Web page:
WPS projected offering $1,400 rebates for newly installed SDHW systems, yet the same amount of energy could be captured from an Orphan program for from only $350 to $650 for a complete repair.

It also became evident that the Orphan Solar program did an excellent job of laying the foundations for a new installation program. Since the installer infrastructure had completely collapsed in Wisconsin, skills had degenerated, equipment was no longer coming to the state, and solar's reputation was bad. These were issues WPS wrestled with for its new install program. The Orphan Solar Program corrected all these problems.

The program retrained people. In fact, PES personnel soon became experts due to the variety of system designs and components they encountered. The program also put repair trucks on the road with a complete stock of parts to handle most existing systems. The Orphan Solar program became everything we would have expected of a new installation program, except we didn't have to install new collector panels.

Air-Based Systems are Easier to Repair

In all, 35% of the systems were found to be not working, and another 31% needed some tune-up work. A higher percentage of air-based systems were operating properly than were liquid-based systems. Air-based systems heat air and use blowers and ducts to move heat through the system, while liquid-based systems heat water or an antifreeze solution and use pumps and pipes to move the heat.

Air-based system failures were also easier and cheaper to repair. Failed blowers and leaky ducts required less labor to replace and repair than did failed pumps in a liquid-based system. PES found about 56% of the combination water/space heating systems were air based. The majority of Wisconsin's conventional heating systems are forced air, which allows an easier connection if an air-based solar system is used. Ducting an air-based system into forced air ductwork requires fewer and cheaper parts than does running a heat exchanger loop and pump off a water heat storage tank and into the existing ductwork. However, water heating performance is sacrificed. Most air-based systems were operating correctly, though in a few instances blowers or controllers had failed.

The liquid-based systems were mostly active, pressurized, glycol (antifreeze solution) based systems. These systems rely on the antifreeze to protect the collectors from freezing up and creating damage at night. Pressure is needed to keep the air that is inherently mixed in the solution from coming out of suspension and creating air bubbles. We found that freeze protection was good, but 56% of the working systems needed to be repressurized. An alternative to pressurized systems is to use simple water in a drainback system, where each night the water is drained from the collectors into a holding tank to prevent collector freezing. Drainback systems were found 18% of the time.

Pump failures caused 23% of the system failures for liquid-based systems. Pump failure is usually caused by pockets of air in systems which lead to pressure loss. These pumps are self-lubricating and when a large enough air pocket forms and reaches the pump, it quits circulating fluid, looses lubrication and eventually burns out. Air pockets are typically caused by either poor installation practices or leaks in the plumbing.

Air mixes with the circulating fluid when the system is first installed. An automatic air vent (AAV) should be installed at the highest point in the system to bleed off this air as it escapes from the fluid during its first few weeks of alternately heating and cooling. The system is initially over-pressurized to account for this drop in fluid volume. An expansion tank is used in the system to handle the normal change in pressure caused by heating and cooling the fluid.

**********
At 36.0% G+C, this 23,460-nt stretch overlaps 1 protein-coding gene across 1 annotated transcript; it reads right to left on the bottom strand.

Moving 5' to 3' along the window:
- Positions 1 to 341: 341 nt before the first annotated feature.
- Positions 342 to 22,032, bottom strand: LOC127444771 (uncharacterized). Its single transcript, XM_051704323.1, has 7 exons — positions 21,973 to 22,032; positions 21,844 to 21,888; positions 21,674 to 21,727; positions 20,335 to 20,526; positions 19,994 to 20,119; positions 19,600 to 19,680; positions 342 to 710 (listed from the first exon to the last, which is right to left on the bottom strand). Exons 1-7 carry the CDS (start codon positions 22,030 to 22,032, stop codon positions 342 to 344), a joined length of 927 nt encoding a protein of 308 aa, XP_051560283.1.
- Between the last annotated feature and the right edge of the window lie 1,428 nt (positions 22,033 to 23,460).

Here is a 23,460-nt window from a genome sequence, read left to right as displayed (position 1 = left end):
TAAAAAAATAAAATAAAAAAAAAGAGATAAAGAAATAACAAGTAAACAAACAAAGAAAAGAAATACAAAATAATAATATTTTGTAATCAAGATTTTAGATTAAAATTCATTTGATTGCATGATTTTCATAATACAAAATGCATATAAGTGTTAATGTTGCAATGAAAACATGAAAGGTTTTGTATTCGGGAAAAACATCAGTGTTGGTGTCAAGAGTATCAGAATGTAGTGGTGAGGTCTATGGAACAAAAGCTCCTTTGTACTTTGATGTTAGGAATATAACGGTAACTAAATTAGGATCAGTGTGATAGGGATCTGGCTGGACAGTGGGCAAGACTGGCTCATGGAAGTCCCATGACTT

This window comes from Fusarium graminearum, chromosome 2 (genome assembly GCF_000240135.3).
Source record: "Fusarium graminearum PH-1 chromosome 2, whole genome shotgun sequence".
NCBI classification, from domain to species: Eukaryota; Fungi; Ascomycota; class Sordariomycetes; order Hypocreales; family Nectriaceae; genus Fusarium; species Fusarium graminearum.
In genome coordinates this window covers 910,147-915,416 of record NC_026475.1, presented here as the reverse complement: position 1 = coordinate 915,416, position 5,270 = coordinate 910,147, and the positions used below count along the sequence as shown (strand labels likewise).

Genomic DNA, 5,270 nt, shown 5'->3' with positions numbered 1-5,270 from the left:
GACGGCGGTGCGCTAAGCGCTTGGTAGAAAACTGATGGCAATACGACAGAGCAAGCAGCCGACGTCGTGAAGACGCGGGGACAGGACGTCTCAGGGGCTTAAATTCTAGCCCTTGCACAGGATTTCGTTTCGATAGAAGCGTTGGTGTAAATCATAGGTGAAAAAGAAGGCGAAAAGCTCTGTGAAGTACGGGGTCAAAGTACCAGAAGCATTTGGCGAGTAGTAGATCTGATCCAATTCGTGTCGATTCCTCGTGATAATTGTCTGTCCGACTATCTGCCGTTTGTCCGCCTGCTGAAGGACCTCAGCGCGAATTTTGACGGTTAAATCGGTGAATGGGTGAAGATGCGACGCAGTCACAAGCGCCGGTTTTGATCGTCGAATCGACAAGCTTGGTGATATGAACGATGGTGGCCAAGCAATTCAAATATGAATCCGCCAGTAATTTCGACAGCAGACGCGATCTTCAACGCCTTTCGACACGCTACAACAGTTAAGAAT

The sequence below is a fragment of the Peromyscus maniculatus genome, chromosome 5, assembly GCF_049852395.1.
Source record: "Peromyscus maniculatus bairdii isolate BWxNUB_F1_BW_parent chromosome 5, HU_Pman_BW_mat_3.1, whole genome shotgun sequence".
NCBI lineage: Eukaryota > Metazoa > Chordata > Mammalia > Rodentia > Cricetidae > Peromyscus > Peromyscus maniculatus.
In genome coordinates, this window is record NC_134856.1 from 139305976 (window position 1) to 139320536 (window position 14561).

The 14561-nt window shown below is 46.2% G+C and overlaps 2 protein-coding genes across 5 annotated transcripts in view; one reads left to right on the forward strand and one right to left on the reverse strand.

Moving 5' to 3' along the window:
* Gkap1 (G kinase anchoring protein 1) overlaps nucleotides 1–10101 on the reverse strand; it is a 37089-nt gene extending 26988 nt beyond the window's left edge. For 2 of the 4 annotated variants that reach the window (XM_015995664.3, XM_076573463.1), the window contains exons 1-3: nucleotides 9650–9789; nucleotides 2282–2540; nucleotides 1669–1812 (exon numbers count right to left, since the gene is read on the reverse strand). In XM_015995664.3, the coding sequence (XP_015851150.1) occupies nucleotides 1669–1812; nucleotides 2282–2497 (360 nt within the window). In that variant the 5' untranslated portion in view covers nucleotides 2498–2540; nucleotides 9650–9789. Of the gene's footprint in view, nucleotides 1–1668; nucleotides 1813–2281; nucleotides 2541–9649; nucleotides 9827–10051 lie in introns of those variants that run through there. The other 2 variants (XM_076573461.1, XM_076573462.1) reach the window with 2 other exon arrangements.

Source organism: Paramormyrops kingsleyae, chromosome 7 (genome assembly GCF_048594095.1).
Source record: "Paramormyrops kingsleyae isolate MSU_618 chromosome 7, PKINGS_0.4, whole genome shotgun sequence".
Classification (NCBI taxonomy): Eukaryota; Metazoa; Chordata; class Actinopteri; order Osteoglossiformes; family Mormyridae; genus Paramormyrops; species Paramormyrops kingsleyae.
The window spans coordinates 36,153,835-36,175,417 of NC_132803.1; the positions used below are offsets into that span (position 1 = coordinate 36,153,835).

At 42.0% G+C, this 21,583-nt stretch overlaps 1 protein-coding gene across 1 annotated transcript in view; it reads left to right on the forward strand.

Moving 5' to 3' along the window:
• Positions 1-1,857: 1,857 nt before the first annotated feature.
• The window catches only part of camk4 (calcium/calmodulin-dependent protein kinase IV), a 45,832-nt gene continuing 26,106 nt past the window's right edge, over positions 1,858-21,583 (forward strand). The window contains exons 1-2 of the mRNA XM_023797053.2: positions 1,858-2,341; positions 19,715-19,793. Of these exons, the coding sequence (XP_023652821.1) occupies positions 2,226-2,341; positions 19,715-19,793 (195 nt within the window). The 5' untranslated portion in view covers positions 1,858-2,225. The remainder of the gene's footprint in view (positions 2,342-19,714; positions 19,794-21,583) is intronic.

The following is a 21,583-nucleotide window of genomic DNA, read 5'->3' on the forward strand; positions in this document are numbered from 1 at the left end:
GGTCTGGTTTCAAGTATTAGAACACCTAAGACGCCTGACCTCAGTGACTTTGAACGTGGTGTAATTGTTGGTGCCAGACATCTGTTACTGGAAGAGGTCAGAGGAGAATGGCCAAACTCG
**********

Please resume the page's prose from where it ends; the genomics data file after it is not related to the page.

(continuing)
After a few weeks of operation, the majority of undissolved air has escaped from the fluid and the AAV should be shut. The correct practice is for the installer to return to the installation after it has operated for a few weeks, and isolate the AAV to prevent depressurization. If this isolation is neglected, high stagnation temperatures cause the fluid in the collectors to boil out through the vent. This drops fluid volume further so that, when the system cools down at night, the system pressure drops to the point that dissolved air can come out of the fluid. This air eventually collects into an air pocket which moves through the system and ultimately reaches the pump, interrupts the fluid circulation, and causes the pump to burn out. This would not occur if the AAV continued to operate properly. But PES found most AAV's were blocked open by solder flux. PES located only one system that had developed a leak.

PES found that 21% of the controllers had failed. (Controllers are used to measure the temperature difference between the collector and the storage tank, and turn on the pump when energy can be collected.) We believe that 1990s vintage electronics have a longer life than 1980s vintage units and that this problem will decline in frequency.

Approximately 76% of the systems were roof-mounted and almost all had storage systems located in a basement. Due to roof mounting, shading of collectors remains low with 77% having no shading, and average shading being about 5%.

PES found that 33% of the systems had some sort of previous service work. About 45% of this service work was to replace failed pumps. Only a few controllers had been replaced.

To our amazement, 9% of all systems--22% of the SDHW-only systems--had been disconnected by their owners. PES found that approximately 33% of the systems are now owned by someone other than the original purchaser. The new owners did not have a good understanding of how their systems worked, so they disconnected them. We included these units in the not-operating category, even though no piece of equipment actually failed. These new owners were happy to have someone finally explain how their system worked.